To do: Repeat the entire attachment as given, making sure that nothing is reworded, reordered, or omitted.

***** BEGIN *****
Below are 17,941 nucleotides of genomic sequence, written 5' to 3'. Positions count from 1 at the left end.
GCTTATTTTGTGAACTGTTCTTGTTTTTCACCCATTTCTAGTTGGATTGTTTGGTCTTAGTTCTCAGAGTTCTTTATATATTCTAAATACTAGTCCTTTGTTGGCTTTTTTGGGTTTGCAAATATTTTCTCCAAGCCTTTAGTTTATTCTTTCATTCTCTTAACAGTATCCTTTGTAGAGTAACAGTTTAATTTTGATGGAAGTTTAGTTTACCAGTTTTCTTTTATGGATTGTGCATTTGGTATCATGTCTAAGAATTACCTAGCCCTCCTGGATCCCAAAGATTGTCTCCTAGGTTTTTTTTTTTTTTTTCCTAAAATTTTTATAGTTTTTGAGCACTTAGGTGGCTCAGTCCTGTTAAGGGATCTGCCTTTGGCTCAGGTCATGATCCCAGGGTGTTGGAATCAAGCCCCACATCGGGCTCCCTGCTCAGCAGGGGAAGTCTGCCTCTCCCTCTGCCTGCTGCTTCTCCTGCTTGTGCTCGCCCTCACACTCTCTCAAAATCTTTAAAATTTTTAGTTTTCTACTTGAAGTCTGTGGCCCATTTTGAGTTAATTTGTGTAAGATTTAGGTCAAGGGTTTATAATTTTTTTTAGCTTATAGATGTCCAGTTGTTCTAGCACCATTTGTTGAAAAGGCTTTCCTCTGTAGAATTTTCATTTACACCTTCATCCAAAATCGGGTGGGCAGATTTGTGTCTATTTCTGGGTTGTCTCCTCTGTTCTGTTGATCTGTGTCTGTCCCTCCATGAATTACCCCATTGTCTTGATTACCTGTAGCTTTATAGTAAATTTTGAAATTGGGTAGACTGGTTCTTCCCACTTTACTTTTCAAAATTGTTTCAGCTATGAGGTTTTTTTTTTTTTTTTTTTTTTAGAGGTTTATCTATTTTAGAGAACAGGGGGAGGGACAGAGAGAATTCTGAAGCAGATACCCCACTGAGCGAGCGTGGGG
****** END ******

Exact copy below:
Below are 17,941 nucleotides of genomic sequence, written 5' to 3'. Positions count from 1 at the left end.
GCTTATTTTGTGAACTGTTCTTGTTTTTCACCCATTTCTAGTTGGATTGTTTGGTCTTAGTTCTCAGAGTTCTTTATATATTCTAAATACTAGTCCTTTGTTGGCTTTTTTGGGTTTGCAAATATTTTCTCCAAGCCTTTAGTTTATTCTTTCATTCTCTTAACAGTATCCTTTGTAGAGTAACAGTTTAATTTTGATGGAAGTTTAGTTTACCAGTTTTCTTTTATGGATTGTGCATTTGGTATCATGTCTAAGAATTACCTAGCCCTCCTGGATCCCAAAGATTGTCTCCTAGGTTTTTTTTTTTTTTTTCCTAAAATTTTTATAGTTTTTGAGCACTTAGGTGGCTCAGTCCTGTTAAGGGATCTGCCTTTGGCTCAGGTCATGATCCCAGGGTGTTGGAATCAAGCCCCACATCGGGCTCCCTGCTCAGCAGGGGAAGTCTGCCTCTCCCTCTGCCTGCTGCTTCTCCTGCTTGTGCTCGCCCTCACACTCTCTCAAAATCTTTAAAATTTTTAGTTTTCTACTTGAAGTCTGTGGCCCATTTTGAGTTAATTTGTGTAAGATTTAGGTCAAGGGTTTATAATTTTTTTTAGCTTATAGATGTCCAGTTGTTCTAGCACCATTTGTTGAAAAGGCTTTCCTCTGTAGAATTTTCATTTACACCTTCATCCAAAATCGGGTGGGCAGATTTGTGTCTATTTCTGGGTTGTCTCCTCTGTTCTGTTGATCTGTGTCTGTCCCTCCATGAATTACCCCATTGTCTTGATTACCTGTAGCTTTATAGTAAATTTTGAAATTGGGTAGACTGGTTCTTCCCACTTTACTTTTCAAAATTGTTTCAGCTATGAGGTTTTTTTTTTTTTTTTTTTTTTAGAGGTTTATCTATTTTAGAGAACAGGGGGAGGGACAGAGAGAATTCTGAAGCAGATACCCCACTGAGCGAGCGTGGGG